Yes, I flew with Norwegian to New York, so we are not talking a mainstream carrier here, but they do all offer the same configuration of 3-3-3 nine abreast layout in Economy. On the outset you might think this is OK, but when you delve a little closer, it could just be one of the worst experiences on any aircraft, let along long haul.

The first thing you notice is the very narrow seats, yes extremely narrow. Given that it is a long haul flight they feel narrow, and this isn’t just a short hop to the continent on Ryanair or easyJet. I was sat in an emergency exit row, and I think that this was even more noticeable given the non-moveable arm rests. Space is a really important thing when travelling long haul in economy, but for me the 787 isn’t the perfect dream.

At 6 inches wider and with more vertical side panels than the 787, Airbus’ A350 is slowly being brought into service by a number of airlines around the world. Those 6 inches are going to make all the difference to the economy passenger, with the same nine-abreast 3-3-3 layout. That is nearly an extra inch per seat, something you will notice. It also pulls away from the trend of the 777 of going to 10 breast seating, another of the grim configurations facing the travelling public you might not immediately notice.

I can’t wait to try out the new A350 as it promises everything the 787 ‘Dreamliner’ did, but does it just so much better. This could be the ‘dream’.


A Squeeze of Orange?

The European aviation scene is an interesting one at the moment with a lot of movement between the big players. There are those who are going to miss out, and those which could potentially make large capacity gains, leaving just three of four groups.

With the ever increasing attempt of creating a more ‘upmarket’ image Ryanair are really the ones to watch. They have an extraordinary amount of aircraft on order, not just to replace the current fleet, but to add it making it the largest carrier in Europe. The assault at going upmarket is going to spill over into serving primary airports, something their business plan has avoided over the last 20 years.

We have already seen this happen in some markets, they already have some slots at Amsterdam, as well as Barcelona El Prat, Madrid, Brussels, Copenhagen, Milan Malpensa, Rome Fiumicino, Athens and Lisbon. It is not co-insidental that easyJet also operate from all of those airports and have bases in the majority of them. This challenge is only ever going to increase from Ryanair, but its not just them, there is also some serious challenges now by IAG owned Vueling, who are also muscling in on historically easyJet bases.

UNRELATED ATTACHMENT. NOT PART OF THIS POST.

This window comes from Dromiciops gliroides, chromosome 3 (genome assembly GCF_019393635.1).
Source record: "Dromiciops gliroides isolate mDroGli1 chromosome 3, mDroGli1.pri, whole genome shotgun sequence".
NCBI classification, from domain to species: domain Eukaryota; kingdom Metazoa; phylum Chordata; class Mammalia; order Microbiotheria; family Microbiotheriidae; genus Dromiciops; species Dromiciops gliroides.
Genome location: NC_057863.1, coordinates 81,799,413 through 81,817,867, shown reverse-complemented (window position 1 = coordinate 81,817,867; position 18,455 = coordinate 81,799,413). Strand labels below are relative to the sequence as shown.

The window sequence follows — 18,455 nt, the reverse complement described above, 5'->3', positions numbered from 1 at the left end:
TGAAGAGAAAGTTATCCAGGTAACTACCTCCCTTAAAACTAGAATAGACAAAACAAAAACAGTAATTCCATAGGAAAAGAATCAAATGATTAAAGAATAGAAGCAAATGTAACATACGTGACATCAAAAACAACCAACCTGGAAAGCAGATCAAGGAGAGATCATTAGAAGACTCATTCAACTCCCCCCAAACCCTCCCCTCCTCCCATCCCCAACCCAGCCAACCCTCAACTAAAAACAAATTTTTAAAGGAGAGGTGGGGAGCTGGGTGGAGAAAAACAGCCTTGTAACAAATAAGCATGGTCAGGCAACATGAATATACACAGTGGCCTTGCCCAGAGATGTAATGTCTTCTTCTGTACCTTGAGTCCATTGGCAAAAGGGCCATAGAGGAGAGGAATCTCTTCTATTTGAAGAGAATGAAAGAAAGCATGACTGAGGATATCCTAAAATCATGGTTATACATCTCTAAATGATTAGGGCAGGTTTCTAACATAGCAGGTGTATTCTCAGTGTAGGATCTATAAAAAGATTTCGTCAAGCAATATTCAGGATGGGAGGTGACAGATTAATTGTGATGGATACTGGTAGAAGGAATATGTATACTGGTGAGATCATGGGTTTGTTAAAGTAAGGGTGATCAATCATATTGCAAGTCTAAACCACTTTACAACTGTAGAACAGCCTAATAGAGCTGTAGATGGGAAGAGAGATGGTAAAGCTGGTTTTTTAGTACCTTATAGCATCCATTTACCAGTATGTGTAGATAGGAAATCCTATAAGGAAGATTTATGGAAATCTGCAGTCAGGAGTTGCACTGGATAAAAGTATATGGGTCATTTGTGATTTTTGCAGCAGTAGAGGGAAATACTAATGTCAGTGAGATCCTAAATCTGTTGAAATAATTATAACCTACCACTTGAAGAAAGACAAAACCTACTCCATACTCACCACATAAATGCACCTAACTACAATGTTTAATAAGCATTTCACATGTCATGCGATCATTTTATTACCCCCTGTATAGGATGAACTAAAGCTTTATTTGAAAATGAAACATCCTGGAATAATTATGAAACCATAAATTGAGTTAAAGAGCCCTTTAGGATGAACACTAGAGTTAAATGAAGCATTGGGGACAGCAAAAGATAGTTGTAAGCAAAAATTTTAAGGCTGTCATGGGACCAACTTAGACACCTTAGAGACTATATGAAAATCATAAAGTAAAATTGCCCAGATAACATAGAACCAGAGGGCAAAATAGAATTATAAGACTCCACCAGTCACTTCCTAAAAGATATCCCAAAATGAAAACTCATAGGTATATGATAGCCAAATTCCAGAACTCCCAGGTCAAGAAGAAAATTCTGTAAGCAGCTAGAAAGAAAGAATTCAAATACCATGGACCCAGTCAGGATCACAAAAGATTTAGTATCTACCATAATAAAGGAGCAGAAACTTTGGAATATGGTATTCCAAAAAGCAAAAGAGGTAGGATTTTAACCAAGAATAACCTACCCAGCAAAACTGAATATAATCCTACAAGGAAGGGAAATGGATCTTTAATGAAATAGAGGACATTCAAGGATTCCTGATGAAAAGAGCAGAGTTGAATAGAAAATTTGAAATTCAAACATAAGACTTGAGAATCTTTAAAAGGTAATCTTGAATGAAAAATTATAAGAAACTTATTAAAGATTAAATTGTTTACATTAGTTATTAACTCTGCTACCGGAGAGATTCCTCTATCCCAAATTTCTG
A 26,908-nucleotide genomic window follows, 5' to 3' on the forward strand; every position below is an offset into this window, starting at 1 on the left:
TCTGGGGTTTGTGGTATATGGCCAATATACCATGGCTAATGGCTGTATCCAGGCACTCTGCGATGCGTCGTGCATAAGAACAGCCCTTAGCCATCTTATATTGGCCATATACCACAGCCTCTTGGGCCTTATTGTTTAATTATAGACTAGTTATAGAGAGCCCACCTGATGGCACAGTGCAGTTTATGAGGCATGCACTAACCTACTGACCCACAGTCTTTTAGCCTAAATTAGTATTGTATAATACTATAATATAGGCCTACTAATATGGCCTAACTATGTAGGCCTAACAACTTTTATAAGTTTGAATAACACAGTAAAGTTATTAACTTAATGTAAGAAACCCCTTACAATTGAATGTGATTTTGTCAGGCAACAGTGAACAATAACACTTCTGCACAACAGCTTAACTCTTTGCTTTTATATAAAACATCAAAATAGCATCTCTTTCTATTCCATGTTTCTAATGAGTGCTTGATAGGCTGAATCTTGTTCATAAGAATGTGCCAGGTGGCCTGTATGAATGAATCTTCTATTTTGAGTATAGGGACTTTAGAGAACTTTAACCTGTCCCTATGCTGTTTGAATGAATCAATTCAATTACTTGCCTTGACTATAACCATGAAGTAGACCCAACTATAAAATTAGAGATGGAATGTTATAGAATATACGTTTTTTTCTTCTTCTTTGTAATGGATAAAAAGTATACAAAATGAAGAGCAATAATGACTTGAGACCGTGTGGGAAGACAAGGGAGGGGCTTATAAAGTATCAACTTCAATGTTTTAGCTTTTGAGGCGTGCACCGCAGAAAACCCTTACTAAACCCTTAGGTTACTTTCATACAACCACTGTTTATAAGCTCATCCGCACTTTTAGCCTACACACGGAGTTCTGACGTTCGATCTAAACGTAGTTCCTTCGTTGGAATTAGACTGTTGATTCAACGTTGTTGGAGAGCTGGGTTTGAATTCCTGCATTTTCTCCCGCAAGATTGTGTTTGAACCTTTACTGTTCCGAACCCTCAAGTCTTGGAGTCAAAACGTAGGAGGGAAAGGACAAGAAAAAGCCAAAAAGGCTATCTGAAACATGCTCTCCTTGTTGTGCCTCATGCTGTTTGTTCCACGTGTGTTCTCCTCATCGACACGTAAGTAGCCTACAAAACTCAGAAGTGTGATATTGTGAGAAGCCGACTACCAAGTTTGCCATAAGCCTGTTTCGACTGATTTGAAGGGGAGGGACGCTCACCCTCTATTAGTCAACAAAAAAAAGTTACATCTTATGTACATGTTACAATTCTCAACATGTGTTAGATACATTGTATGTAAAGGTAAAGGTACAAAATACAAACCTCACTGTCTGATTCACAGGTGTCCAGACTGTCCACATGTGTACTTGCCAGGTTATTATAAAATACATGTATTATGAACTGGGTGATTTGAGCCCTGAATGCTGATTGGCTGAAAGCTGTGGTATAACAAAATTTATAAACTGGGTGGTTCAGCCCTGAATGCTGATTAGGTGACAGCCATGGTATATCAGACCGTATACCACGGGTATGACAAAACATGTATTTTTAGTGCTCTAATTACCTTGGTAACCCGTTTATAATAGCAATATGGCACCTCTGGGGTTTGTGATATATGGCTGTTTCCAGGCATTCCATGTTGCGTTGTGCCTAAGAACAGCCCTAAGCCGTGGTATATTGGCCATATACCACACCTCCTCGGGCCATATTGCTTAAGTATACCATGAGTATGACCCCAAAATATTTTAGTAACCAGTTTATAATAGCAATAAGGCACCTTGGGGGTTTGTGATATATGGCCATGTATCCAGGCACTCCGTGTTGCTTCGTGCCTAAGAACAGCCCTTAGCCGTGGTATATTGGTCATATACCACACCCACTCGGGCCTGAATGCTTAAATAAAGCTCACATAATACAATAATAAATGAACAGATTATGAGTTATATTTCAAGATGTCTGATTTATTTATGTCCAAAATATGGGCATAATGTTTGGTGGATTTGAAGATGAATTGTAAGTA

easyJet have always been strong in the UK market. They first set up camp at Luton airport in the mid-90’s, and then expended to Gatwick, before buying Go which gave them other bases at Stansted, East Midlands and Bristol. Another purchase, this time BA franchise partner GB Airways gave them a stronger hold at Gatwick and Manchester, with FlyBe slots at Gatwick enhansing their portfolio. So, yes, easyJet have a strong position in the UK, especially at Luton and Gatwick.

Abroad, easyJet has had mixed sucess. They have long held their base at Geneva which is very sucessful, as is Paris. There have however been some failures: Madrid was closed as a base, so was Rome recently and East Midlands which was a difficult market.

The recent base closure of Rome is an interesting one, where both Vueling and Ryanair deceded upon them forcing easyJet out. It also saw the end of the much heralded at the time Linate to Fiumicino shuttle which they won rights for, only to be closed shortly afterwards. Making the case that the aircraft were better off at new bases Venice, Naples and at their historic Italian base in Milan Malpensa it isnt going to be an ‘easy’ ride there either – especially at Milan, where Ryanair is trying hard to compete head to head.

It is not just abroad though where the challenges are being felt. You just have to look at the first ever easyJet base at Luton. They really do have the upper hand at the airport, complimenting Wizzair who operate to eastern Europe extensively. With a low cost wing opening, Copenhagen had been hoping it would attract low cost carriers to the airport with incentives to fly there. It worked and both Ryaniar and easyJet set up a Luton to Copenhagen schedule – from nothing to a crazy 8 flights per day between them. The fares are extremely low and seem to be attracting passengers, although it cant do anything for the yield for either airline, sometimes you can get seats for £20 return.

Despite going up against Monarch on some sunshine routes from the beginning, it is now Vueling who are getting in on the act up against easyJet coming to their home turf. Not only that, but the three routes already announced are all going toe for toe against the orange airline. This summer IAG-backed Vueling will operate twice a day to Amsterdam and Barcelona, with a six time a week service to Zurich. One would assume further routes are planned to link their bases – maybe Rome or Madrid could be on the cards for the winter. Air France and KLM backed Transavia will be operating Luton to Paris Orly this summer, going up against easyJet’s Charles de Gaulle service.

It is going to be tough for easyJet where they don’t already have the upper hand to compete with the ever unstoppable Ryanair, and Vueling – the newcomers on the scene with big backers. It doesnt have the cost per seat advantage Ryanair has to have low prices, doesnt have the same number of aircraft on order, and doesnt have the distribution channel IAG can provide Vueling.

Gatwick will remain strong given their slot position, although a number of routes have already been dropped given competition from other London airports – notably in Germany including Cologne and Strasbourg.

At airports like Milan Malpensa, Amsterdam, Lisbon and Zurich, they are a lot more exposed to advansing airlines.